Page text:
Saturday, January 07, 2006

Republicans Should Heed Brooks Recommendations

Congressional Republicans would be well-advised to follow the recommendations of conservative newspaper columnist David Brooks on how to avoid an electoral debacle this year by getting out front in support of comprehensive, much-needed reform.

House Republicans are ready to implement Brooks’ first recommendation to immediately hold new leadership elections, not just for Tom DeLay’s position, but all the leadership spots. Brooks suggests that Republicans look to younger talents within the party such as Paul Ryan (WI), Eric Cantor (VA), Mike Pence (IN) and Mark Kirk (IL). Replacing DeLay and company with the likes of Roy Blunt (MO) or John Boehner (OH), both of whom are deeply entangled with the K Street crowd, simply won’t cut it. Brooks also insists that House Republicans should immediately remove Rep. Bob Ney as Chairman of the House Administration Committee, given his close ties to Jack Abramoff as laid out in the government’s plea agreement with him this past week.

Next, Brooks recommends that Republicans reform the budget process in order to get a grip on the earmarks, which are spending measures individual members attach to budget bills to fund their favorite pet projects in their districts. Brooks suggest either a one-year moratorium on all earmarks, or a law limiting earmarks to no more than 1% of any spending bill’s total cost.

Lobbying reform is a must as well Brooks suggests. An immediate ban on all lobbyist-paid travel should be enacted. Brooks believes that, if a trip is worthwhile, it should be paid by the government and members’ spouses should be allowed to accompany them on the trip. He believes that the growing number of former legislators who are now working as lobbyists should be barred access to the House floor, and that all communications between lobbyists and legislators should be posted on the Internet for public viewing.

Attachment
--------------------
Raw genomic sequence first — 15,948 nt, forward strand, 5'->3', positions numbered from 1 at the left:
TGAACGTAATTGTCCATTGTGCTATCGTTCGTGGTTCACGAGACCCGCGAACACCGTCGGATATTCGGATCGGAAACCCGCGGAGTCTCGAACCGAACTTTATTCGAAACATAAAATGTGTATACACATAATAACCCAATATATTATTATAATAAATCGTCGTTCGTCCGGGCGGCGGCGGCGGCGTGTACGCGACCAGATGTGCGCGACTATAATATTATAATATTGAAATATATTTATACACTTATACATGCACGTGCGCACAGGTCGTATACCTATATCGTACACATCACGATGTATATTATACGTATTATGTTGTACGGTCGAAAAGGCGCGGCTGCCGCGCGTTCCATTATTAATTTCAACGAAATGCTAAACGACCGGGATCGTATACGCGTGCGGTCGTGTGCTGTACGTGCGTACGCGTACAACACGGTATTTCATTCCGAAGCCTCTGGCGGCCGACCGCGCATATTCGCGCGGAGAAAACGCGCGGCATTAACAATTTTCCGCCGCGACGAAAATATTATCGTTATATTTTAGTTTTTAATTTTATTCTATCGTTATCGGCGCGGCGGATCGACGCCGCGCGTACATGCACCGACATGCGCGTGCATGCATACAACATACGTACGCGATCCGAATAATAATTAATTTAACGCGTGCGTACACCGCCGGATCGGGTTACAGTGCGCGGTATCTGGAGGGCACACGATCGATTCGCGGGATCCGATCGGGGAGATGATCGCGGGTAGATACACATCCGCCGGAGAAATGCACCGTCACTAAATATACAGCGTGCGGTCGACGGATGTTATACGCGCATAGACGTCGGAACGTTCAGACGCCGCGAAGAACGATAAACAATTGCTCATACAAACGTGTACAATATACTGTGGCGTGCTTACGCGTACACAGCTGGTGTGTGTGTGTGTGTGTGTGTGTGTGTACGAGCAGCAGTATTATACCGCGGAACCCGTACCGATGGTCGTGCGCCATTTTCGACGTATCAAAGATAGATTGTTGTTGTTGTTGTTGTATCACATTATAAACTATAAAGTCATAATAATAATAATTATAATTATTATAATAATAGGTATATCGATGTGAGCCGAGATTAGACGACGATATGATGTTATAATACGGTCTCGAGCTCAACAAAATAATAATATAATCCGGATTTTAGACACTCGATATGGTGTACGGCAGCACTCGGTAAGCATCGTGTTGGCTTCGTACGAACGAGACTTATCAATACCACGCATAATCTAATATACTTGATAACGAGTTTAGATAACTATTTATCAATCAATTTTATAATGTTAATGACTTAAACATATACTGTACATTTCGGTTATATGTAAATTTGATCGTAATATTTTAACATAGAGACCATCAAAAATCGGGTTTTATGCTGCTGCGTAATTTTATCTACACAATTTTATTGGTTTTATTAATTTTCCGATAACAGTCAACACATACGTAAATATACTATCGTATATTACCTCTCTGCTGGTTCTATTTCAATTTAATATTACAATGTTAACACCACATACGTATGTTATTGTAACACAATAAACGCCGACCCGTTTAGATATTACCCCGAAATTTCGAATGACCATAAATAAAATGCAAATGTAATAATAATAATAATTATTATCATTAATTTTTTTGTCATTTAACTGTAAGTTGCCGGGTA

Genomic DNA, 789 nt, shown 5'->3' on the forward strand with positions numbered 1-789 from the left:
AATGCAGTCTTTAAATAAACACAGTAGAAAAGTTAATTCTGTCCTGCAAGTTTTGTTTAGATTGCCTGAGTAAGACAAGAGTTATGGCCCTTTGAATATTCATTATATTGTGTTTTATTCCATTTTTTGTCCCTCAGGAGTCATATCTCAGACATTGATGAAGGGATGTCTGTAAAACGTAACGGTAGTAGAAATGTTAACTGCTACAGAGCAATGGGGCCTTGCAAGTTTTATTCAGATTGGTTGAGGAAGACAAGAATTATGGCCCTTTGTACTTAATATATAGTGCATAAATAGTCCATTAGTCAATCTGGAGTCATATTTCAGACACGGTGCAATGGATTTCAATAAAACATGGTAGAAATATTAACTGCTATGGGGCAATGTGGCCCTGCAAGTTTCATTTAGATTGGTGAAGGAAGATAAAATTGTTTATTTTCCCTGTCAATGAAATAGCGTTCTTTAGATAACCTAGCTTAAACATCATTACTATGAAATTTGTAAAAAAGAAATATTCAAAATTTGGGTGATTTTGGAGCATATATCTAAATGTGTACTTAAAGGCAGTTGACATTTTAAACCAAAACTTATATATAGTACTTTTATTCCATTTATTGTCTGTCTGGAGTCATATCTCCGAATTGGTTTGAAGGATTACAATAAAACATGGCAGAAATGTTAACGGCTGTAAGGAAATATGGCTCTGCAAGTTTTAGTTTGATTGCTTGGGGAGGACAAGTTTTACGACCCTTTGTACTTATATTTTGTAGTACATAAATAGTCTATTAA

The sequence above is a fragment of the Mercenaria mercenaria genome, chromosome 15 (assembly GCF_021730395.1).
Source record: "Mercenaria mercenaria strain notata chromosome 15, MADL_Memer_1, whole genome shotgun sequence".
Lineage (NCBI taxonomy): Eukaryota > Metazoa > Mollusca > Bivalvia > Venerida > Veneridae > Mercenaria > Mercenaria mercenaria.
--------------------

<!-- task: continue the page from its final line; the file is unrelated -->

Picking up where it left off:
Enforcement of House rules is essential to protecting the integrity of the legislative process Brooks insists. He believes that, if all legislation is posted online at least 72 hours before it is offered for a vote, staff and bloggers will be able to pick it apart and expose corrupt attempts to subvert the process.

Ethics committee reform is another important step Brooks offers. He believes that the current committee lacks enough independence to scrutinize members activities. He suggests delegating the investigating work to a commission of former members and staffers, who are not beholden to any of the current members. The existing committee could then act on the recommendations of the independent investigative body.

Finally, Brooks recommends that Congress abide by the pay-as-you-go budget rules. This forces Congress to offset new expenditures with spending restraints, which not only imposes fiscal restraint but also forces pork barrel projects to compete for the limited resources.

Even with these much-needed changes, far-reaching damage will be done to the credibility of Congress, Republicans in particular, by the Abramoff scandal. But the reforms are absolutely critical to re-establish some level of trust in our Congress.

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